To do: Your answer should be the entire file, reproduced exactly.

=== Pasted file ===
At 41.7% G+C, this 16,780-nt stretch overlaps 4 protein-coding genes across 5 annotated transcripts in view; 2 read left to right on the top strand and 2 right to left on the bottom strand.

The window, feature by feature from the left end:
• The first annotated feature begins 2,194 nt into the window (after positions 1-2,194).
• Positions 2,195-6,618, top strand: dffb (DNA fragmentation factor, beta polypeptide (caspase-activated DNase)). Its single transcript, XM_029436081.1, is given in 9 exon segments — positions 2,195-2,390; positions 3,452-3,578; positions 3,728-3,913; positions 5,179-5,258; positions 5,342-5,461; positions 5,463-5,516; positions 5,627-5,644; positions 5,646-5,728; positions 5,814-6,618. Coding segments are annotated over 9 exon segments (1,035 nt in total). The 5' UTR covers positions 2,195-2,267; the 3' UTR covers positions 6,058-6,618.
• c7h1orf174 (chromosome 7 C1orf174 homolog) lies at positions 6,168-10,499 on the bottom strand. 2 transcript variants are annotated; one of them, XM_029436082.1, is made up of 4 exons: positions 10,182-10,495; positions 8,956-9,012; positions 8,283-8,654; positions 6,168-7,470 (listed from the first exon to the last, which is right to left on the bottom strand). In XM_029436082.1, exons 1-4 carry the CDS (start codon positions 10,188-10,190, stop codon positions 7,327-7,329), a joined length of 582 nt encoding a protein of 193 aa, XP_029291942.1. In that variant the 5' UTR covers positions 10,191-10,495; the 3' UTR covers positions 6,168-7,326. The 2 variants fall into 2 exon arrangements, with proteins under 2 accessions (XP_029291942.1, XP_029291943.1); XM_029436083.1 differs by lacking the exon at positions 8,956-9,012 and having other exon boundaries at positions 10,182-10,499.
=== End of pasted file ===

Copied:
At 41.7% G+C, this 16,780-nt stretch overlaps 4 protein-coding genes across 5 annotated transcripts in view; 2 read left to right on the top strand and 2 right to left on the bottom strand.

The window, feature by feature from the left end:
• The first annotated feature begins 2,194 nt into the window (after positions 1-2,194).
• Positions 2,195-6,618, top strand: dffb (DNA fragmentation factor, beta polypeptide (caspase-activated DNase)). Its single transcript, XM_029436081.1, is given in 9 exon segments — positions 2,195-2,390; positions 3,452-3,578; positions 3,728-3,913; positions 5,179-5,258; positions 5,342-5,461; positions 5,463-5,516; positions 5,627-5,644; positions 5,646-5,728; positions 5,814-6,618. Coding segments are annotated over 9 exon segments (1,035 nt in total). The 5' UTR covers positions 2,195-2,267; the 3' UTR covers positions 6,058-6,618.
• c7h1orf174 (chromosome 7 C1orf174 homolog) lies at positions 6,168-10,499 on the bottom strand. 2 transcript variants are annotated; one of them, XM_029436082.1, is made up of 4 exons: positions 10,182-10,495; positions 8,956-9,012; positions 8,283-8,654; positions 6,168-7,470 (listed from the first exon to the last, which is right to left on the bottom strand). In XM_029436082.1, exons 1-4 carry the CDS (start codon positions 10,188-10,190, stop codon positions 7,327-7,329), a joined length of 582 nt encoding a protein of 193 aa, XP_029291942.1. In that variant the 5' UTR covers positions 10,191-10,495; the 3' UTR covers positions 6,168-7,326. The 2 variants fall into 2 exon arrangements, with proteins under 2 accessions (XP_029291942.1, XP_029291943.1); XM_029436083.1 differs by lacking the exon at positions 8,956-9,012 and having other exon boundaries at positions 10,182-10,499.